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Best of the Banter: Embedding links in email
by Donna Stryk, Moderator of the Online Ads Discussion List

One of the most common mechanisms used by Web sites to maintain loyalty and to keep its name in front of its audience is email. Specifically, email newsletters or updates allow sites to entice their visitors to return. This particular medium offers options such as creating an HTML message with all of the flash and branding of the actual site, or delivering a direct, concise message in plain text. Both options have their advantages and disadvantages, but in the case of the latter, it is still important that the site URL or any other URLs in the message are clear and clickable so that the email is easy to use.

On February 6th, Ian Leicht asked, "What is the best way to embed a link in email? Just include the ASCII text for the link? Create an HTML message with an actual link?" This is an important issue for several reasons. First, the customer has to know what you want them to do with the link and second, they have to be able to use it.

According to John Whiteside, whether or not a plain text link is clickable is, "actually the work of your email client, not the sender of the message." If you simply type the address, some email programs will convert that to a clickable link, while others will not forcing the user to cut and paste the link into their browser.'s PR Pundit, Eric Ward, noted that the AOL email client does not convert text URLs to a clickable address. He said that in order to allow these viewers to click your address, you have to format the URL in standard HTML. Ward claimed that this href would be clickable across all email clients. Unfortunately, Gary Best wrote in saying that the href in Ward's email was not clickable within Outlook 2000. Best quirked: So much for a standard.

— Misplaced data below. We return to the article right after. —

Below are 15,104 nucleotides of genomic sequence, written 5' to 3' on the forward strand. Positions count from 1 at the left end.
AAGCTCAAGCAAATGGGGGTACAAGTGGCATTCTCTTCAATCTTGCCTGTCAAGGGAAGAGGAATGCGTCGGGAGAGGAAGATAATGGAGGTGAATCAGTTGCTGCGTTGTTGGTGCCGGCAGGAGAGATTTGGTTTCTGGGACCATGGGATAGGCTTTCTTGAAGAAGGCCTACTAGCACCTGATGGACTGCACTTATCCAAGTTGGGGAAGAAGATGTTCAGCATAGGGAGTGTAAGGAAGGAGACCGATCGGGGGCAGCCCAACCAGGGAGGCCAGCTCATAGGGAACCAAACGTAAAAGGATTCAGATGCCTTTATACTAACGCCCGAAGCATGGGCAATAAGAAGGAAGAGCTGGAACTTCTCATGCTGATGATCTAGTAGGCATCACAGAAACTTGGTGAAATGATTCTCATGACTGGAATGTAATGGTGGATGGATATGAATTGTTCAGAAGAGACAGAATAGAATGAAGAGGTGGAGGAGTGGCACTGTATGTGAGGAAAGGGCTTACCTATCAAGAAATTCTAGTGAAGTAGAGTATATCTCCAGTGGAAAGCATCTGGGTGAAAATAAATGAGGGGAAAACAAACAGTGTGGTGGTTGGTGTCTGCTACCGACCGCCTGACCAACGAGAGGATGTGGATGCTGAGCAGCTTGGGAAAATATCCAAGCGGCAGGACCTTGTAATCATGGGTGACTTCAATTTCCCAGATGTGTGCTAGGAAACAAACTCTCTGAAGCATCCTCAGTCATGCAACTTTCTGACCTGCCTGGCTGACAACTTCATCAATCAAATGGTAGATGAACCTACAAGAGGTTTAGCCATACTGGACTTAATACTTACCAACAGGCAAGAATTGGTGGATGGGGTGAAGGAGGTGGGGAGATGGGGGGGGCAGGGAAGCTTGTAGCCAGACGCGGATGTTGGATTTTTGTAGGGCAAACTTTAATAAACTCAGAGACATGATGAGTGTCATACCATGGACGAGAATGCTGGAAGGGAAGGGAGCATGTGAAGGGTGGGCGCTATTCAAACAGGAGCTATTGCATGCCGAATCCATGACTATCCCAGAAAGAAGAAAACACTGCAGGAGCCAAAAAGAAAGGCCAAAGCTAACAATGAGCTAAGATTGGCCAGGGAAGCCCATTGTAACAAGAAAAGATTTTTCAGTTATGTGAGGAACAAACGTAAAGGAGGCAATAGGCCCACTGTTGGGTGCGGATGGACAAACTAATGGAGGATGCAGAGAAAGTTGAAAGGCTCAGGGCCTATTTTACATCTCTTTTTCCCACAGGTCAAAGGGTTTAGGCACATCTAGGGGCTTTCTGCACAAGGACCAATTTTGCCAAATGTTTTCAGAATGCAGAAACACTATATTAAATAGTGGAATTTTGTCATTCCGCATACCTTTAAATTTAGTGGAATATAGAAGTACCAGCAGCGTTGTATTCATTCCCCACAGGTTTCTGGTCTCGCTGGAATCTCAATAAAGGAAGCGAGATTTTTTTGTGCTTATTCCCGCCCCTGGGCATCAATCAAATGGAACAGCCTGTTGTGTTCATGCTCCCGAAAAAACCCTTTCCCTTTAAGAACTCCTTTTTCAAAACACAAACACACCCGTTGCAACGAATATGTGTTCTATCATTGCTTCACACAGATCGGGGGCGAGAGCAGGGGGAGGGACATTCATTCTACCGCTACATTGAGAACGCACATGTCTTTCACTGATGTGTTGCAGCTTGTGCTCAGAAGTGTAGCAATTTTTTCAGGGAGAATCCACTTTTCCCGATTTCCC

Another point that Whiteside brought up was that you might not want to use HTML messages if you did not get their approval when they signed up for the email updates. He said "It's likely that about half the people will be using software that can't read HTML, and among those whose software can, there will be some who don't want HTML." This opinion was reinforced by Antonio Romero who said that this, "is doubly true with recent concerns about people receiving hostile scripts in HTML email."

So, what is the answer? At this point, there does not seem to be a clearly defined rule of thumb. If anyone out there has research that would shed some light on the subject, we would love to read it. There is one alternative that came up on February 10th, which will probably inspire a thread of its own. Tony Wright mentioned a free service called Favemail that, "allows you (or anyone else) to put an HTML banner into a regular email." Apparently this feature is compatible with most email clients. The mention of this product has already prompted some questions from Whiteside and I look forward to reading how other members of Online Ads feel about this technology.

If you would like to read all of the comments and suggestions regarding this topic, please go to

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